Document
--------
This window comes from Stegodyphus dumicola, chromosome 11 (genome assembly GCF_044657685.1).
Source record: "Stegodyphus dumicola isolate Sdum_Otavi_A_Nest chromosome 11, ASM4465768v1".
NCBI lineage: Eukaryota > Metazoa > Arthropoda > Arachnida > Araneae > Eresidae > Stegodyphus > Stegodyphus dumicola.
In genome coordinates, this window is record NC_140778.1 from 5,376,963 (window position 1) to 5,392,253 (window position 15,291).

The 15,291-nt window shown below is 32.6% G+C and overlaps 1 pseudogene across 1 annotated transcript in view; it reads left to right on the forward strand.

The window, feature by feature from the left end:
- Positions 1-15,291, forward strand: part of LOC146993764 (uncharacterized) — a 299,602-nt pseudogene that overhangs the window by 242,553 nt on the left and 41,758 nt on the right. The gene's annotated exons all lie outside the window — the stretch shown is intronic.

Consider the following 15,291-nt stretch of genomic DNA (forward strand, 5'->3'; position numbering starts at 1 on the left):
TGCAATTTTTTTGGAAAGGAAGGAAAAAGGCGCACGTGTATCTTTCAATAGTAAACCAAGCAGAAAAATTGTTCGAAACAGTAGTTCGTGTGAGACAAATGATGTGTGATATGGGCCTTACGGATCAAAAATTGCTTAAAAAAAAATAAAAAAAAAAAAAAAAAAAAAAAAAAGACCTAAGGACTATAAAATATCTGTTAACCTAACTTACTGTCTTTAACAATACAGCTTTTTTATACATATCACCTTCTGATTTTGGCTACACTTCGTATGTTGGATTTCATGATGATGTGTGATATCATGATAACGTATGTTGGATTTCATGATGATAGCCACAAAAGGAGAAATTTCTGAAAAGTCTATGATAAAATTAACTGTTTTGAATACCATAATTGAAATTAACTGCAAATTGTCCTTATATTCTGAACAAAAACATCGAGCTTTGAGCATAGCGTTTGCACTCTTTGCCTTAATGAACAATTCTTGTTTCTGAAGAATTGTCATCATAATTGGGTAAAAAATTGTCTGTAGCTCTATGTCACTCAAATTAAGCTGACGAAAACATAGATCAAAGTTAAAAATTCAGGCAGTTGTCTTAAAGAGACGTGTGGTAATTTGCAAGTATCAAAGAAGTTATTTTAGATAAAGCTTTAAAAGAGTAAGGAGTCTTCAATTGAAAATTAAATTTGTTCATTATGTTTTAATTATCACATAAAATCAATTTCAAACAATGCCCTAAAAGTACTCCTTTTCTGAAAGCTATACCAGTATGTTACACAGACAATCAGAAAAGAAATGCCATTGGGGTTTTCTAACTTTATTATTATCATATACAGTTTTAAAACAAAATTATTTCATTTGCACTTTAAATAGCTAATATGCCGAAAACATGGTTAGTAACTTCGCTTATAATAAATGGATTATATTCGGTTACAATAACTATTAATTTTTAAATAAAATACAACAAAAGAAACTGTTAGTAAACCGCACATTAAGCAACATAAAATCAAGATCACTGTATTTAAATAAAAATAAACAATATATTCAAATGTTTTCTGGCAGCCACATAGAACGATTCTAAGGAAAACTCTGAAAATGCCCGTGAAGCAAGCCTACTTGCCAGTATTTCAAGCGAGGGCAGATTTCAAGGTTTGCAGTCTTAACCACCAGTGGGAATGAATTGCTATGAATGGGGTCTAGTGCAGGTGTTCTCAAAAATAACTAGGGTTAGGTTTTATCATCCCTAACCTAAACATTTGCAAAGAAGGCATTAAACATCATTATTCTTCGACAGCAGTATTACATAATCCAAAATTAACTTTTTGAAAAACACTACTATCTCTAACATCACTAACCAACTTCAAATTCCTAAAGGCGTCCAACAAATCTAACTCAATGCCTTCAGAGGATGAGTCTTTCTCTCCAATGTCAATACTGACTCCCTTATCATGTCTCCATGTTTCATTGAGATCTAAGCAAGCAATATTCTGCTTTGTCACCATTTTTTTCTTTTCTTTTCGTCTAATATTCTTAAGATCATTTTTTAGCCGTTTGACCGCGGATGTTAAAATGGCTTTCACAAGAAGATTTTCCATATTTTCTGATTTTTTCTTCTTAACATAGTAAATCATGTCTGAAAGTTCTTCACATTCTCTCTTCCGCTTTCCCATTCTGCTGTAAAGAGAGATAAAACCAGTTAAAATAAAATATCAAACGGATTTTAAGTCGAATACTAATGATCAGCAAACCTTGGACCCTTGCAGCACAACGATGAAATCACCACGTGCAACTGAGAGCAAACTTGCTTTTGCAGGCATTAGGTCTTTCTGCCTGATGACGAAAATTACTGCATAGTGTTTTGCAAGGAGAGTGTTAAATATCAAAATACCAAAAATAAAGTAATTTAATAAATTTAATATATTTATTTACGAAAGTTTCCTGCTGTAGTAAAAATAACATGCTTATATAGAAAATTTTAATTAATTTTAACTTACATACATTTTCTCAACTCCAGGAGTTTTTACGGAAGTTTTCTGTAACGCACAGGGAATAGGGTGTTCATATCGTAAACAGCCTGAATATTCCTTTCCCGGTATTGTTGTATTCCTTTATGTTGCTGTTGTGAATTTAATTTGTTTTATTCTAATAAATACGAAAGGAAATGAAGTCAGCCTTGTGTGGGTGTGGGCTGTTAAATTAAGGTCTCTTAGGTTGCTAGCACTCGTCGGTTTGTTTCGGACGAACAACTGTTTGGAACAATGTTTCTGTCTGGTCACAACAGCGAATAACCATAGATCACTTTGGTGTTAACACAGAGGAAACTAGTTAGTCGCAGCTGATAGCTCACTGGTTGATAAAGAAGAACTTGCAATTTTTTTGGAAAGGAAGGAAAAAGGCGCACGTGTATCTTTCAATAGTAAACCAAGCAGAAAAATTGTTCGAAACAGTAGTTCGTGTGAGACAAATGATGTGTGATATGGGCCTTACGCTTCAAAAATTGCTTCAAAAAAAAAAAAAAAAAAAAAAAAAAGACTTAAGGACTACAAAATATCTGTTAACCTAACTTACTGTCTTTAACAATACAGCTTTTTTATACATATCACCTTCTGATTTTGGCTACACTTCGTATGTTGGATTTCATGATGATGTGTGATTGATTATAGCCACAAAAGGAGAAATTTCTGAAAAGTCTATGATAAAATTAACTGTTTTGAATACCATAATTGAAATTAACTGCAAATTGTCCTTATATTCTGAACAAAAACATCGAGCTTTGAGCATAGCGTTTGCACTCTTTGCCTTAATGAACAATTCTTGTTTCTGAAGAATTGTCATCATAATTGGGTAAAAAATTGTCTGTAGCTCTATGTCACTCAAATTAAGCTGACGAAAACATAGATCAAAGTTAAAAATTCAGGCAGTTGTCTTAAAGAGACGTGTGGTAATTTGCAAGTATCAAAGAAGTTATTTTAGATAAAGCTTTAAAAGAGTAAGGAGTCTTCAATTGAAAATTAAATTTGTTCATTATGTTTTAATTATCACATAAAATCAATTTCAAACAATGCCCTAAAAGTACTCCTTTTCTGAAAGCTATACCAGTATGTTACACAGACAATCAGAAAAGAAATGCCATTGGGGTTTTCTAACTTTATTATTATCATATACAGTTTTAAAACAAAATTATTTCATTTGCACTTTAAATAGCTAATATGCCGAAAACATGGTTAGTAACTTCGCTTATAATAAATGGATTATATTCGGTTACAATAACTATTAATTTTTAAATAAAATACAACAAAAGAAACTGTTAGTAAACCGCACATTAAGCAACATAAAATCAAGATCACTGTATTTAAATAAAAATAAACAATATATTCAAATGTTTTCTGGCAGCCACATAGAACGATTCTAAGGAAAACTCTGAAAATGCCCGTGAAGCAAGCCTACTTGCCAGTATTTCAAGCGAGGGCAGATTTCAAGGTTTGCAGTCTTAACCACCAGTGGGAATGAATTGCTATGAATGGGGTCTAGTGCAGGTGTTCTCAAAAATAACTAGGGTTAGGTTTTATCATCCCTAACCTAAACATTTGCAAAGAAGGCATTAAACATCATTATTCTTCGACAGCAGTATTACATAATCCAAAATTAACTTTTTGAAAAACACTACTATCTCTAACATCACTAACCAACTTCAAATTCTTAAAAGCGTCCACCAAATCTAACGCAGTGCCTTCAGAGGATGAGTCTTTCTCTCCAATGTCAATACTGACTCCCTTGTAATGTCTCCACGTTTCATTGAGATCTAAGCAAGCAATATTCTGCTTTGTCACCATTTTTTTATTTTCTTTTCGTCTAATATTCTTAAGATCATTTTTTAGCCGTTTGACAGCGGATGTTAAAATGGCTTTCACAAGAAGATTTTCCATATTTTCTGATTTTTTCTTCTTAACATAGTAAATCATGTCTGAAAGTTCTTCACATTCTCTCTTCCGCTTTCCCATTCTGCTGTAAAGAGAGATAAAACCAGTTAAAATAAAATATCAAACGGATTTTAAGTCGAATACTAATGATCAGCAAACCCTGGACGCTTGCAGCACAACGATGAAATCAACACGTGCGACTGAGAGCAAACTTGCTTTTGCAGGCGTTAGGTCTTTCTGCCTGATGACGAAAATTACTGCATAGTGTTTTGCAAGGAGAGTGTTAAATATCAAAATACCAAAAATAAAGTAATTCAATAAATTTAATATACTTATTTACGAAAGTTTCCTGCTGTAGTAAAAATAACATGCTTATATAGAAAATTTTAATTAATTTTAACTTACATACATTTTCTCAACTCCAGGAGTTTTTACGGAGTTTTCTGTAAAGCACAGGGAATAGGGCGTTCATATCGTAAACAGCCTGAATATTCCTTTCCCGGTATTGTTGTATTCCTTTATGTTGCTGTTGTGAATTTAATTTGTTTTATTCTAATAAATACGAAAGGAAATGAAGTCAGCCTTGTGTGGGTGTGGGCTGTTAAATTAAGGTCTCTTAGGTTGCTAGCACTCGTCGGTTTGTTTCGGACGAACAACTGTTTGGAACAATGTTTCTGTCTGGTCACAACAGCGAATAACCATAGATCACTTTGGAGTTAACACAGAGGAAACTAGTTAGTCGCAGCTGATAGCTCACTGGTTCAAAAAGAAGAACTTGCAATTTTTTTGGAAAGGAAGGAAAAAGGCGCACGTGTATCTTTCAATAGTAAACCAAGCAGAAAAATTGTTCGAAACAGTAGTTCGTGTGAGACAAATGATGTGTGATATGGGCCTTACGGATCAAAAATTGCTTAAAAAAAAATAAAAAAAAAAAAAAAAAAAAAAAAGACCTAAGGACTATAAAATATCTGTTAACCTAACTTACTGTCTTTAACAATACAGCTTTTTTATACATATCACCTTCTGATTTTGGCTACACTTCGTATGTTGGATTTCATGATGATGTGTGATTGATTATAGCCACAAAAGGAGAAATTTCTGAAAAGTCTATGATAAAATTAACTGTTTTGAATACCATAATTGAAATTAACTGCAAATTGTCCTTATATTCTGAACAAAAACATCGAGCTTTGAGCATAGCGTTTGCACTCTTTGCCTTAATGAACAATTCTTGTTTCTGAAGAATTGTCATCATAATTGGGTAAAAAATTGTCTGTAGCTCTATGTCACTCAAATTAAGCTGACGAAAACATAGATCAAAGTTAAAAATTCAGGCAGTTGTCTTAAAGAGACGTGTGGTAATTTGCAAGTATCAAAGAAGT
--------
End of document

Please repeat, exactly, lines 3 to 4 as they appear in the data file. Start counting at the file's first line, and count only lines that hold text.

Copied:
NCBI lineage: Eukaryota > Metazoa > Arthropoda > Arachnida > Araneae > Eresidae > Stegodyphus > Stegodyphus dumicola.
In genome coordinates, this window is record NC_140778.1 from 5,376,963 (window position 1) to 5,392,253 (window position 15,291).